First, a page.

good, Russell, who supported him, pretty She fell down and worshipped an idol of much in the way in which the blind wood : lead the blind, all were vulgar. The Our Radicals play the same part to this principal personages were actually daythe notorious Tom Duncombe, Mr But, like blockheads, bow down to an Scales, the Radical butcher of White. image of Clay.” chapel, and Joseph Parkes, whose There are few things more observ. short memory forgot some time ago able among those men than the miserable nature of their public speaking. if the discussion were of the price of Of course, it would be idle to expect figs, or the politics of Madagascar, Mr that they should be all orators. But Grote would wind up his very weak it would be natural to suppose that the harangue, by insisting that neither practice of public delivery, the custom figs would be cheap, nor the politics of debate, and even the nerve to be ac. of Madagascar quiet, unless Englishquired by constantly coming before vast men got the ballot. Leader is a noisy assemblies, would give them some of the personage, whose roar has only the ordinary ease, clearness, and effect of effect of thinning the House. He is good speaking. On the contrary, ex-officio the dinner-bell, and the cofthey are all wretched. Their speeches fee-house keeper ought certainly to may occasionally read well enough in fee him handsomely for his services to the papers, though they are all evi. his counter. He attempts metaphor, a dently dry, heavy, and commonplace dangerous exercise for a blockhead, But the reporters put them all into and, like the bear, the higher he rises, this readable shape, condense their the more he shows his unseemly parts. perpetual repetitions, strike away Radicalism, with such faculties, can every thing that is absolute ponsense never be hazardous, but it can be inin them, and reducing a speech of an finitely contemptible. He is a wretchhour to one of fourth part of the ed speaker. Clay is prosy, feeble, time, make it pass muster. But to and intolerable. And among the hear one of those speakers is a singu. whole set, as if a judgment was upon lar trial of patience; a trial, indeed, them, there is actually not a vestige of to which the House very seldom sub. ability beyond that of the very lowest mits. Joseph Hume used to take his seat description. What must Drury Lane nightly by one of the pillars support. dinner, then, have been, with these ing the gallery, and there, with his wretched and tiresome people for its hand leaning upon the pillar, he talked orators, with a feeble boy in the chair, his financial nonsense by the hour and a superannuated old man for his Nobody in the body of the House director? They were certainly worever listened to him. The members thy of the rabble of Radicalism gath. got up from their seats, made their ered from every low haunt of the bow to the Speaker, and then ram- country, and probably one half of bled about the floor, as if they were in them coming on tickets given by the a large coffee-house. The buzz of Committee. But the whole meeting voices was loud, every man talked of was contemptible. What a contrast his own affairs, the gossip of the day, did it form to the Glasgow meeting !and so forth ; while Joseph Hume, a meeting in a provincial town 400 with his hand on the pillar, and his miles from the metropolis. And this face turned to the Speaker, was edify in the heart of London, with the ing that most weary functionary with whole Whig-Radical force pledghis wisdom; and was actually lis. ed to it on the eve of the meettened to only by the writers for the ing of Parliament, when party naturnewspapers. His voice is utterly bad, ally makes its best effort for a muster, heavy, harsh and indistinct. His and with the nephew and uncle of the manner just what might be expected minister in the House of Commons from a vulgar man educated in vulga. as its ostensible heads! And yet all rity, and his matter is the dullest, was failure. In what light are we most unidea'd, and prosaic stuff that to regard this, but as the signal tricould possibly be engendered in the umph of the renewed Conservative brain of a dull man. Grote is some spirit of England ! what brisker, but equally trite and commonplace. One frenzy has got Mr Kavanagh, the member for into his head, that he is the chosen Carlow, has lately died. He was, of apostle of the ballot. A foolish man, course, abhorred by the faction whose craving for rabble popularity, is na- member he displaced, on proof of corturally delighted with having made ruption and intimidation. He had such a subject his own. He accord- interfered terribly with the Great ingly brings forward his motion once Agitator's pleasant and well-known a session, and at intervals, drags it pecuniary arrangement with the notoin as a makeweight to his harangues, rious Raphael ; and Mr O'Connell aclet the subject be what it may. Thus, cordingly insulted him on his deathbed. The heroism of the Agitator always ers on the occasion were his son-inloves a safe subject. While this gen- law, Colonel Bruen, and his brothertleman was known to be suffering in-law, Lord Dunlo, who were accomunder a mortal malady, and obviously panied by most of the gentry in the approaching the grave, the honest and county, with their servants and equipmanly Agitator took his revenge in the ages. following decent expressions, before the mob in Carlow “ Poor old Ka- A remarkably interesting collection vanagh! Alas, poor Kavanagh. of Etruscan antiquities has been just (Laughter.) If he had not made the opened in Pall-mall, London. The colfatal alliance he did, one would be lection also contains many fine Greek glad that he would sink into his grave reliques. The proprietor is an intelliin that peaceful obscurity in which, gent Italian, Signor Campanari, whose for his own sake, he ought to have treasures, we should hope, the liberality remained, and not have the dead cats of the English nation will regard as a fit and dogs of the neighbourhood thrown accession to the British museum. The into it along with him.The Dublin land of Etruria appears to have been Mail says that Mr Kavanagh was still one great mausoleum. The spade alive while this fine hint was given to constantly turns up urns and fragthe villain hearers of the Agitator. ments of urns. It is probable that a It was not, however, acted upon. vast amount of those most beautiful The remains of this much revered and works of art, where the feeling of the respected gentleman were conveyed poet and the grace of the artist are so from Borris House to the family vault wonderfully combined, may be hidden at St Mullins, amid the cries and la- from this generation, to be reserved mentations of hundreds of the poor for the renewed curiosity of the future. peasantry and their families, who lived The soil seems inexhaustible. The upon his bounty for years. So heart. spectator, on entering the exhibition, rending a scene was never witnessed. is first shown a chamber, arranged so On the hearse passing through the as to represent the inside of one of the gates into the town of Borris, the peo- tombs from which the reliques have ple congregated round the remains of been obtained. " The original chamhim who was their friend and bene- ber had been lately discovered on the factor, uttering curses “ both loud and ancient road leading from Toscanella deep" on the heartless miscreants who (Tuscania) to Corneto (Tarquinia). would dare insult the memory of the In the thickness of the wall at the enmost kind-hearted and honourable man trance are painted two Charons, or that this country ever produced—the guardians at the gate of the dead, with man who fed the hungry, clothed the strange and disagreeable countenances, naked, and whose doors were ever after the Etruscan fashion. Both of open to give a friendly reception to them bear the double mace, to chasthe stranger. The funeral extended tise the wicked who might attempt to about two miles of the road to St Mul. violate the tranquillity of the tombs; lins, every part of his extensive estates one of them is also armed with a pouring forth their tributary streams scythe." to swell the melancholy procession. The second chamber is the fac simile There were twenty-one clergymen of of one which was discovered on the the Established Church in attendance; road leading from Tuscania to Tarand, on arriving at the burial-ground, quinia, at a little distance from the forthere could not be less than 10,000 mer. “ It seems to have been the persons present. The funeral service sepulchre of a whole family, from the was performed by the Rev. Mr Hawk. number of urns which it contains." shaw, vicar of St Mullins. After These urns are, in fact, oblong stone sarwhich an eloquent and appropriate cophagi, of which this division of the sermon was delivered by the Rev. P. collection contains four. On the top Roe of Kilkenny. Throughout the or lid of the first is the recumbent whole day not a person could be seen statue of a priest of Bacchus, in fine in the fields ; the people having aban- preservation, holding in his hand the doned their usual pursuits to pay their prafericulum; his head is surroundlast respects to the remains of their ed by a chaplet of ivy leaves. In the lamented landlord. The chief mourns sarcophagus the skull is exposed to view, surrounded with a similar chap- estimate to be made of its value. It let of pure gold, well wrought. The would be writing a treatise on Etruscan sarcophagus contains also many curi- antiquity to describe its contents with Ous objects of antique worship. On the accuracy their elegance, value, and the lid of an opposite sarcophagus is antiquity deserve. the figure of a recumbent female, and within it is seen the skull, surrounded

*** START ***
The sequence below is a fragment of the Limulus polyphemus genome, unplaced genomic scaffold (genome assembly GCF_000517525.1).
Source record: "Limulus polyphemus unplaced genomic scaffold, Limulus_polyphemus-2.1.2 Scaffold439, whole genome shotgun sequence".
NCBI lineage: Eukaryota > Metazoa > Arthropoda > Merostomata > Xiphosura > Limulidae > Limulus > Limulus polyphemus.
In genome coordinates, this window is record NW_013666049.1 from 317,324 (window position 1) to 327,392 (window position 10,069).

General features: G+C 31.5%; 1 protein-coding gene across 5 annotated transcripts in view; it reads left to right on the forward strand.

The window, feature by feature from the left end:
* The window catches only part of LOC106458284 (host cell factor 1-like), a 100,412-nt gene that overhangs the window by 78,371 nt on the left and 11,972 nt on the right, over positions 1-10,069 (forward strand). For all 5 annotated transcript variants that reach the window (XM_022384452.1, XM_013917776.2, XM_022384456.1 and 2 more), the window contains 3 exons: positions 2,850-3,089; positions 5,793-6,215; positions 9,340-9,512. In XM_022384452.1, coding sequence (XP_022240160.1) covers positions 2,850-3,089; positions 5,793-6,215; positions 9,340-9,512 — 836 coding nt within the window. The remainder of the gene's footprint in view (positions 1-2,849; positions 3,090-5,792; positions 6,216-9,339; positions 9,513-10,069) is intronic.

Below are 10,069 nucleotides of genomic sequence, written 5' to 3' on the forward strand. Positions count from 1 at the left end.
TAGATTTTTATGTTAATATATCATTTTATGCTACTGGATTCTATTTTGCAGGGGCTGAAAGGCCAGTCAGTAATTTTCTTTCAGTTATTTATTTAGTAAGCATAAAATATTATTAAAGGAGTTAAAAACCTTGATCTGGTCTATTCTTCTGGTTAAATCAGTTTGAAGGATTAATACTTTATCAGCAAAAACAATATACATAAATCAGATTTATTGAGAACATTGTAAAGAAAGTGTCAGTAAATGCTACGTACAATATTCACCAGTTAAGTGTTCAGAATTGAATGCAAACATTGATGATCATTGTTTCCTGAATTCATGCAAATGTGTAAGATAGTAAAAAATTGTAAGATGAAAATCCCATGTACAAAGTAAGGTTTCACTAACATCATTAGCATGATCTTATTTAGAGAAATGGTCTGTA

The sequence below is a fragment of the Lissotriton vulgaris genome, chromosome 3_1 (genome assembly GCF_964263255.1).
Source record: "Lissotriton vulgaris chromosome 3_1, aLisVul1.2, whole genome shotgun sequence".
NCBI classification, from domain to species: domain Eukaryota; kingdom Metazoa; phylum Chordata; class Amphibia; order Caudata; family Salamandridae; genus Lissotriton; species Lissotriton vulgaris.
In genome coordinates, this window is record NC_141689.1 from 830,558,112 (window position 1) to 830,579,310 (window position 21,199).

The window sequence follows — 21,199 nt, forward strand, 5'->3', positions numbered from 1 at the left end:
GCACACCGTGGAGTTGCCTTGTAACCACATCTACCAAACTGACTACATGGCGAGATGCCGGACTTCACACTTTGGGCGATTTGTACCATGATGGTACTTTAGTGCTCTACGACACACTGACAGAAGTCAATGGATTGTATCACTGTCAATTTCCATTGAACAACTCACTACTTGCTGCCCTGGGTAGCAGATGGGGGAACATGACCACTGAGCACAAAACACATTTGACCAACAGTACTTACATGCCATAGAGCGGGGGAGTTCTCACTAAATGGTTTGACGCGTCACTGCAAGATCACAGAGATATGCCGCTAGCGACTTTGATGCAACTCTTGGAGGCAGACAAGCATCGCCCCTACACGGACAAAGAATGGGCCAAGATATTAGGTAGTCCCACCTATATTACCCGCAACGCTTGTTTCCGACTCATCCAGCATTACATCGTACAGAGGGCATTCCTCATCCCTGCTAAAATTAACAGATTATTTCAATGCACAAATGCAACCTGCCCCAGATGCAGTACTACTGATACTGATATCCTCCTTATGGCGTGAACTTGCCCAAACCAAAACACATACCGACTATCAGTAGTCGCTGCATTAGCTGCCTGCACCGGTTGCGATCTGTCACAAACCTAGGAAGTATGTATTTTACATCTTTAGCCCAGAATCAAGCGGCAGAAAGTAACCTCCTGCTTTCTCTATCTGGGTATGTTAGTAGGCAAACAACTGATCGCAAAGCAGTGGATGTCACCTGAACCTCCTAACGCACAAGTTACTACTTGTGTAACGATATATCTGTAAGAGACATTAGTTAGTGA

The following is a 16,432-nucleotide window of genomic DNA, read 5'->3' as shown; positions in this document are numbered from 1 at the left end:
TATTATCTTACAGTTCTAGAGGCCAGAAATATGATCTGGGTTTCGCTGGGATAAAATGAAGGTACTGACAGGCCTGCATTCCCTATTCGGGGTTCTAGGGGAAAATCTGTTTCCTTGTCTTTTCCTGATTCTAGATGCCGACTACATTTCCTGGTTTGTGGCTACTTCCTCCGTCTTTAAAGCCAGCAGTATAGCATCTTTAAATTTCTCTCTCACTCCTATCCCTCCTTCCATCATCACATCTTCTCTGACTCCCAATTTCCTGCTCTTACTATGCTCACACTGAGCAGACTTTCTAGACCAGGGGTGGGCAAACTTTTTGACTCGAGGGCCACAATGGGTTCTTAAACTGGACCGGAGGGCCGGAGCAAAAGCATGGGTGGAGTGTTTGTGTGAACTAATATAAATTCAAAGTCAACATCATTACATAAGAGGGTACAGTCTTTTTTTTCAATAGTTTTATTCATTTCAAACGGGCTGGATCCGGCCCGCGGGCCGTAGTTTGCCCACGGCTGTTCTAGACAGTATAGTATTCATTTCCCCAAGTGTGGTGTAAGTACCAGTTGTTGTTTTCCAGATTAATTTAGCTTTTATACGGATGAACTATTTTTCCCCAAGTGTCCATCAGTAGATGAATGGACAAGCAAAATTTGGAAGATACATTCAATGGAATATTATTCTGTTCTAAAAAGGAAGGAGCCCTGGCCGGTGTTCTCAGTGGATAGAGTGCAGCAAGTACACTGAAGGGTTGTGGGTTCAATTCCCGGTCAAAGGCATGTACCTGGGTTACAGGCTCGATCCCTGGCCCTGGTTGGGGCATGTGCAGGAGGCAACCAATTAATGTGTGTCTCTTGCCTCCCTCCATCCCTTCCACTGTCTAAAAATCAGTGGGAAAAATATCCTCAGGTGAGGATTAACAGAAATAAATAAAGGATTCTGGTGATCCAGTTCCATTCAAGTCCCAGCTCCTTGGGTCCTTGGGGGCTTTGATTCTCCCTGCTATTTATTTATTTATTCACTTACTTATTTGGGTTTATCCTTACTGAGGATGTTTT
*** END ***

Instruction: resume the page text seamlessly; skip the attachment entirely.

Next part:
THE RADICAL FEAST. with a chaplet of gold myrtle leaves. Drury's in a glorious bustle, The other sarcophagi in this apart Radicals to see the fun come; ment are surmounted with two figures, Harlequin by baby Russell, apparently of older persons, but well Pantaloon by “sweet Tom Duncombe." executed, and in perfect preservation. The sides of these coffins are all Butter Byng is quite pathetic; adorned with alto reliefs of good